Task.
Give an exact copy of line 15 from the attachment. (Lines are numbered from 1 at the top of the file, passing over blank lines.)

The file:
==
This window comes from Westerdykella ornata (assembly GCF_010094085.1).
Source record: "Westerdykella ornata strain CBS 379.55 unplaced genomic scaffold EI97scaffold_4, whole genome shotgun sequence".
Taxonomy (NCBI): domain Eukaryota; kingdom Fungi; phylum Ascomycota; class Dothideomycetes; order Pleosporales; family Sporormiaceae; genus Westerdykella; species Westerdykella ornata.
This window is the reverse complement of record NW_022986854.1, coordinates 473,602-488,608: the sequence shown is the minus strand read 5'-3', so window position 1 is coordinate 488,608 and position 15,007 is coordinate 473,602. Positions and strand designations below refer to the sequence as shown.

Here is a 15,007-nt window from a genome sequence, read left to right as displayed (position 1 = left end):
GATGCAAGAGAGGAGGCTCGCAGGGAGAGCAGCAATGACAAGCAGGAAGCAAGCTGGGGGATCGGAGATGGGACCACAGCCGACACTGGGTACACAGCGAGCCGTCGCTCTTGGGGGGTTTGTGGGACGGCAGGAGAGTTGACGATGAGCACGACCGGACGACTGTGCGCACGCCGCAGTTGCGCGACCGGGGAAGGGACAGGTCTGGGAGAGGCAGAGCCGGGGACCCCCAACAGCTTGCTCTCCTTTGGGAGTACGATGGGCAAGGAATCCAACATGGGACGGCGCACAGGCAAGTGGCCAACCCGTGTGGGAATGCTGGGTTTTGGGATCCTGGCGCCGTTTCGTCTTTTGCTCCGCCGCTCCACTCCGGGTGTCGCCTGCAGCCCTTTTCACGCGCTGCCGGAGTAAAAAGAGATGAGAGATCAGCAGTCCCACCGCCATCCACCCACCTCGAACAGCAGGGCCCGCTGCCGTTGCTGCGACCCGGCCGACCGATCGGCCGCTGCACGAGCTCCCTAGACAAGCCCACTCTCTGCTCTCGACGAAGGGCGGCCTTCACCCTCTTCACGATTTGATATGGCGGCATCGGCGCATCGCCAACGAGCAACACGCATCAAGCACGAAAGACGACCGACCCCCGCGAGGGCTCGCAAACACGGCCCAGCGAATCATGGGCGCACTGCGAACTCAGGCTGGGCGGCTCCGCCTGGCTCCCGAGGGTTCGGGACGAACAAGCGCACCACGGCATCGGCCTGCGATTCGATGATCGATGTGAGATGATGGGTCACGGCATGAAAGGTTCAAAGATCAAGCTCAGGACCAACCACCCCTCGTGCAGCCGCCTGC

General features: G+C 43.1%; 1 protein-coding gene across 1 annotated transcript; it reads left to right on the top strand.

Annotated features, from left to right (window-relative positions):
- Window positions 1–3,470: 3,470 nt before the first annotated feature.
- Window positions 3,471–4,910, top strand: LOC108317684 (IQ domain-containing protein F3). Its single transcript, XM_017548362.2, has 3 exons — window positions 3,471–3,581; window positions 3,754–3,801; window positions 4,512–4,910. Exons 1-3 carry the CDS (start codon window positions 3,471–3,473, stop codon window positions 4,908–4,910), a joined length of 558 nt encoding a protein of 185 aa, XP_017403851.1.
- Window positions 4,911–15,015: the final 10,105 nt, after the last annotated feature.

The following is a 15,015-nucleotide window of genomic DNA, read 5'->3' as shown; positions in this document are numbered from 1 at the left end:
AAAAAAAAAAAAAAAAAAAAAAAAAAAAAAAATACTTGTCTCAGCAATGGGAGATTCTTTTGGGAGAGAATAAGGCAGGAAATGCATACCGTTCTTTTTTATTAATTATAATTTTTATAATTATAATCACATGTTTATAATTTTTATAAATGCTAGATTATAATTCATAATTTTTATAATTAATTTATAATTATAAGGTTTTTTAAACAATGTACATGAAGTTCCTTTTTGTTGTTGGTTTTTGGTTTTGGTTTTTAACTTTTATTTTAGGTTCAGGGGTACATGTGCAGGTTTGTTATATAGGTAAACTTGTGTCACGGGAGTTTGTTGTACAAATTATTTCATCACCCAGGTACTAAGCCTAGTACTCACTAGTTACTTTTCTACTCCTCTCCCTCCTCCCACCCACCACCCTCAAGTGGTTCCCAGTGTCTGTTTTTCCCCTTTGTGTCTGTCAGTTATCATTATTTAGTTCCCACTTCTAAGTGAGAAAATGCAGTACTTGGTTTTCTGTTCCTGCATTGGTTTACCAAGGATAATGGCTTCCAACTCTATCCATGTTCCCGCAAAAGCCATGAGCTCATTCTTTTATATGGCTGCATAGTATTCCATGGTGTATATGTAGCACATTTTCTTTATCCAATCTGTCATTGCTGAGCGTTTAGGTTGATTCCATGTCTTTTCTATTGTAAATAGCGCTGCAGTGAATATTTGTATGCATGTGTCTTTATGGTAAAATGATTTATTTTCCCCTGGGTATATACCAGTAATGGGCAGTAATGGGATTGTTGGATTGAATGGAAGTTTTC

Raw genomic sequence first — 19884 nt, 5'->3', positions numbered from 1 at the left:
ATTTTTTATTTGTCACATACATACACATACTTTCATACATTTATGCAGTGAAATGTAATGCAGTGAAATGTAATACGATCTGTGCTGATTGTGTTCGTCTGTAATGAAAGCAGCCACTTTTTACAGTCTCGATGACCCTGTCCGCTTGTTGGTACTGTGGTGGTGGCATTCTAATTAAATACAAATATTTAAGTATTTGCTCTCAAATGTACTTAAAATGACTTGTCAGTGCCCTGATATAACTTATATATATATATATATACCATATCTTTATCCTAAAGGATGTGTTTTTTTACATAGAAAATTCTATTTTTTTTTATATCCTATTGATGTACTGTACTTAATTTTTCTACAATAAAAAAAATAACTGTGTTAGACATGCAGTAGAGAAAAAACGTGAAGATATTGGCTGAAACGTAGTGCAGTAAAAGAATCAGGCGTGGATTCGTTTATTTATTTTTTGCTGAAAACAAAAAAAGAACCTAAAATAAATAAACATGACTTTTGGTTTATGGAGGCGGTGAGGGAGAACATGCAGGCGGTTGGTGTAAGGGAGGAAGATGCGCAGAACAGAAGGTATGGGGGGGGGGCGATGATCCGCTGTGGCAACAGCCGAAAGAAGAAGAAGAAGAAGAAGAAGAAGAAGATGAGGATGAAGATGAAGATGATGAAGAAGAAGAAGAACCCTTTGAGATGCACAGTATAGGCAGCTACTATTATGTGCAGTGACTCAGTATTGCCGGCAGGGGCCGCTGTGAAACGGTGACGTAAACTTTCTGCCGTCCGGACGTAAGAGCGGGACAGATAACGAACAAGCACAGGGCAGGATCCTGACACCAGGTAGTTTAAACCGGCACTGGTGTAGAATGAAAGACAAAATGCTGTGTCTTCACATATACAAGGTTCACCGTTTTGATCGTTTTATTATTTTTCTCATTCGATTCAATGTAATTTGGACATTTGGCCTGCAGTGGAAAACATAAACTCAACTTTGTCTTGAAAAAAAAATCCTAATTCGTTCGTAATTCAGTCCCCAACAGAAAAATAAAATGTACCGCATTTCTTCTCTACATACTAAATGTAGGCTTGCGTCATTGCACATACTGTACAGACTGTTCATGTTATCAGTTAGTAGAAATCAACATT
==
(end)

ATTTTTTATTTGTCACATACATACACATACTTTCATACATTTATGCAGTGAAATGTAATGCAGTGAAATGTAATACGATCTGTGCTGATTGTGTTCGTCTGTAATGAAAGCAGCCACTTTTTACAGTCTCGATGACCCTGTCCGCTTGTTGGTACTGTGGTGGTGGCATTCTAATTAAATACAAATATTTAAGTATTTGCTCTCAAATGTACTTAAAATGACTTGTCAGTGCCCTGATATAACTTATATATATATATATATACCATATCTTTATCCTAAAGGATGTGTTTTTTTACATAGAAAATTCTATTTTTTTTTATATCCTATTGATGTACTGTACTTAATTTTTCTACAATAAAAAAAATAACTGTGTTAGACATGCAGTAGAGAAAAAACGTGAAGATATTGGCTGAAACGTAGTGCAGTAAAAGAATCAGGCGTGGATTCGTTTATTTATTTTTTGCTGAAAACAAAAAAAGAACCTAAAATAAATAAACATGACTTTTGGTTTATGGAGGCGGTGAGGGAGAACATGCAGGCGGTTGGTGTAAGGGAGGAAGATGCGCAGAACAGAAGGTATGGGGGGGGGGCGATGATCCGCTGTGGCAACAGCCGAAAGAAGAAGAAGAAGAAGAAGAAGAAGAAGATGAGGATGAAGATGAAGATGATGAAGAAGAAGAAGAACCCTTTGAGATGCACAGTATAGGCAGCTACTATTATGTGCAGTGACTCAGTATTGCCGGCAGGGGCCGCTGTGAAACGGTGACGTAAACTTTCTGCCGTCCGGACGTAAGAGCGGGACAGATAACGAACAAGCACAGGGCAGGATCCTGACACCAGGTAGTTTAAACCGGCACTGGTGTAGAATGAAAGACAAAATGCTGTGTCTTCACATATACAAGGTTCACCGTTTTGATCGTTTTATTATTTTTCTCATTCGATTCAATGTAATTTGGACATTTGGCCTGCAGTGGAAAACATAAACTCAACTTTGTCTTGAAAAAAAAATCCTAATTCGTTCGTAATTCAGTCCCCAACAGAAAAATAAAATGTACCGCATTTCTTCTCTACATACTAAATGTAGGCTTGCGTCATTGCACATACTGTACAGACTGTTCATGTTATCAGTTAGTAGAAATCAACATT